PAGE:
Please remember that product manufacturers view their ingredients as commodity items. They know what ingredients can be changed or substituted and will do so when prices increase or supply is interrupted. Food manufacturers do what they can to continue to produce their products while making a consistent level of profit without changing the price on the grocery store shelf. As commodity prices change, their manufacturing process may change and they do not have to warn consumers about any changes in how they manufacture or in the ingredients they use.

Read every food label every time.

Fortunately, there are apps for smart phones that help track ingredients in products with a quick scan of a bar code or QR code. Technology can seem quite invasive in our lives today but in this case, it can be a huge benefit to someone who is buying groceries to accommodate multiple diets types within a family.

4. Avoid cross contact at home

Cross contact or cross contamination for example occurs when one food without milk touches a food with milk. Some children are so sensitive to milk proteins that this type of accidental exposure can result in anaphylaxis.

One way to help avoid cross contamination is by designating one shelf in the refrigerator as the “milk-free shelf.”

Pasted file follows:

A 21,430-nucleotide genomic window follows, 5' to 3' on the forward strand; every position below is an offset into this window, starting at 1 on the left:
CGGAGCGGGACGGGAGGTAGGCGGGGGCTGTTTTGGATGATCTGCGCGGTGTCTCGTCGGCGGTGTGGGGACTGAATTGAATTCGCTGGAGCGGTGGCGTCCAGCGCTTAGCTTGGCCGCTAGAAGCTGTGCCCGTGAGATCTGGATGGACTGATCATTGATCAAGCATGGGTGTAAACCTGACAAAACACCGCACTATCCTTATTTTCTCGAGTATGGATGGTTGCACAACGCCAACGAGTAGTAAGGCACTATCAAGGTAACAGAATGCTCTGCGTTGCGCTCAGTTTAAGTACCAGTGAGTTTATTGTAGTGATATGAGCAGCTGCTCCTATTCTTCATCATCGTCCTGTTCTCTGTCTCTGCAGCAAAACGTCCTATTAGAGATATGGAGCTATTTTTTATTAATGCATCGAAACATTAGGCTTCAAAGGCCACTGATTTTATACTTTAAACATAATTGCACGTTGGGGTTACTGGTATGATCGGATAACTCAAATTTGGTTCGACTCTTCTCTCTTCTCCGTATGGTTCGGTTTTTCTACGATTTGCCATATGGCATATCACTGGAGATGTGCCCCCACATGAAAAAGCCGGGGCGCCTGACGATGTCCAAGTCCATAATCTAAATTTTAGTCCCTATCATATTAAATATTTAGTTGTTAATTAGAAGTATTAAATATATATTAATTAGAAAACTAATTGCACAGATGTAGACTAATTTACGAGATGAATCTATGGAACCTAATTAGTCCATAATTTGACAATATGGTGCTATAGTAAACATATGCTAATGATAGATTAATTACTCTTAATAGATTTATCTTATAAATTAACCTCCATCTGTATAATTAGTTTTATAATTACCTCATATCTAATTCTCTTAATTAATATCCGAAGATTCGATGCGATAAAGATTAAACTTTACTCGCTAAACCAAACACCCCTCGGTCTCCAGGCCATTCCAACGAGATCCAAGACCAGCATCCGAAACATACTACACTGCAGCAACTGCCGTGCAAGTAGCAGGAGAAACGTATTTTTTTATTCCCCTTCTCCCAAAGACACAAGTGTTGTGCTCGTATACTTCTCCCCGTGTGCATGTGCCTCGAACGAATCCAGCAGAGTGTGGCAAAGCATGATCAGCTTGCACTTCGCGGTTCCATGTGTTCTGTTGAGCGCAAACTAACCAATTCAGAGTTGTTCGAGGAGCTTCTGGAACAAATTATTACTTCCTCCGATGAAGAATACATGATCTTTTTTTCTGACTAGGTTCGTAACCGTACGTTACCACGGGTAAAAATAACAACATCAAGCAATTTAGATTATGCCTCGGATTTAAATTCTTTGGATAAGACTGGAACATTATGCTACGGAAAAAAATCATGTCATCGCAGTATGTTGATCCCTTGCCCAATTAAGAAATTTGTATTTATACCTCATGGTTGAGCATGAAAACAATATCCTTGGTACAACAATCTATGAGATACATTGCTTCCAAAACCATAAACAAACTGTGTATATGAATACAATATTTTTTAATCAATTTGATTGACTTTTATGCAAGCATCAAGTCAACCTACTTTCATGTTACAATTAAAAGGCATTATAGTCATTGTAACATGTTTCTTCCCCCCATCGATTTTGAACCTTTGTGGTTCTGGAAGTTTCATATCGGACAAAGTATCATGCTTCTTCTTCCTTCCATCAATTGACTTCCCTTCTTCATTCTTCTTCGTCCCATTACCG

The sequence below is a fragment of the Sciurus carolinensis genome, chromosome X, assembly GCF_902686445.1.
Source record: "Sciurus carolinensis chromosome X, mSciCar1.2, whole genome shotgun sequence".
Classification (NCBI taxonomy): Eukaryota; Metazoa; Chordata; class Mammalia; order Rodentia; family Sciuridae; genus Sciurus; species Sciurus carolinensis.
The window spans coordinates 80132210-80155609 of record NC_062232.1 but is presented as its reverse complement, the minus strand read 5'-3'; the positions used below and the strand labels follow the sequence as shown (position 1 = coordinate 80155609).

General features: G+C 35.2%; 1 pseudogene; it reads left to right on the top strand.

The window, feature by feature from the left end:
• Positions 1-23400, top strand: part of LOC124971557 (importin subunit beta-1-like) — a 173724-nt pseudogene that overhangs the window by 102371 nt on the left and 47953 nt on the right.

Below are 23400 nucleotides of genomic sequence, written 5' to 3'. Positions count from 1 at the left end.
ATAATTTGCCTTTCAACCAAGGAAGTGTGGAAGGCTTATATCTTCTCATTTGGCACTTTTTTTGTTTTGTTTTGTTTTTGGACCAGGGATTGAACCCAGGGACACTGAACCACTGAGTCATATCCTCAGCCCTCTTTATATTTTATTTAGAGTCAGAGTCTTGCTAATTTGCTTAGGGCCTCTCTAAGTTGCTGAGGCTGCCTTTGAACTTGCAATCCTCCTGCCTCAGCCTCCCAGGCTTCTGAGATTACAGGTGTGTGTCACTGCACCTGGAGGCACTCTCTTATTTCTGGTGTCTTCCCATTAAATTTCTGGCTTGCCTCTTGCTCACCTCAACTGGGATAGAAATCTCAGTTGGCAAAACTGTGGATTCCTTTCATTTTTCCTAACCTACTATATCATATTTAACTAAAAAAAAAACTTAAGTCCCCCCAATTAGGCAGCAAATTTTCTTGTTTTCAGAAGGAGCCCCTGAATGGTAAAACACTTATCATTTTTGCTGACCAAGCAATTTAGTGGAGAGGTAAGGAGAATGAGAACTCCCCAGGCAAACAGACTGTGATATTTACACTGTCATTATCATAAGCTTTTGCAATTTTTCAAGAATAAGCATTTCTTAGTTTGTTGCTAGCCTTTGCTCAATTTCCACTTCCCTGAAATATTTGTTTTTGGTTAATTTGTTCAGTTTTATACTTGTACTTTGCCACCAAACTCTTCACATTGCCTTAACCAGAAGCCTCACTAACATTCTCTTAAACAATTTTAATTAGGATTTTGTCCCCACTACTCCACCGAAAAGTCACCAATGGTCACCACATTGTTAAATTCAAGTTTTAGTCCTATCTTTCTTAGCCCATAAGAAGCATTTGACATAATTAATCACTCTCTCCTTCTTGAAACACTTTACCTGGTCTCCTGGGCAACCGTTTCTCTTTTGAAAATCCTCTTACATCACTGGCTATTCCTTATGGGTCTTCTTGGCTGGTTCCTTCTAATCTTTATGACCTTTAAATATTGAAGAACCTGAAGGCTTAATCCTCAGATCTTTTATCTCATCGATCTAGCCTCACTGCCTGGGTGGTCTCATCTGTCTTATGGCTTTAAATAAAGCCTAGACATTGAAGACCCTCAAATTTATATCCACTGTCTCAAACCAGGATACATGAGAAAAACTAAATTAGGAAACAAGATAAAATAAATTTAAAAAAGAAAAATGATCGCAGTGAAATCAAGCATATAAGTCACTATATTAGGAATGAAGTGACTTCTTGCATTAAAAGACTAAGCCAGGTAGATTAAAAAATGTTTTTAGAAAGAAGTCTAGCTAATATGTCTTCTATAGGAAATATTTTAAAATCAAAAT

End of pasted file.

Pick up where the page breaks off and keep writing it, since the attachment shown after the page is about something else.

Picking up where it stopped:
Here are things parents wished they knew before starting a milk elimination diet:

  • (See point number 2: Creating a milk-free home with other children in the house that can drink milk is not a good idea)
  •  Designate a specific shelf in the pantry or perhaps an entire cabinet for milk-free dry ingredients. The benefit of making an entire cabinet a milk-free zone is that it also provides a space to include pots, pans, toaster, cups, cutting boards, knives, etc. if you have duplicates and have designated these as “milk-free equipment.”
  • It is not necessary to purchase a second set of cooking tools and eating utensils to prepare and serve a milk-free diet if the tools and utensils have been washed in the dishwasher or washed thoroughly in warm, soapy water. 
  • Once a milk-free food has been prepared, cover that food and place it aside while preparing other food that contains milk.
  • After the meal is over, remember to wipe down all kitchen surfaces including the kitchen table. It is better to do this when one meal concludes rather than trying to remember if that was done prior to preparing the next meal or snack.

5. Teach your child to be her own advocate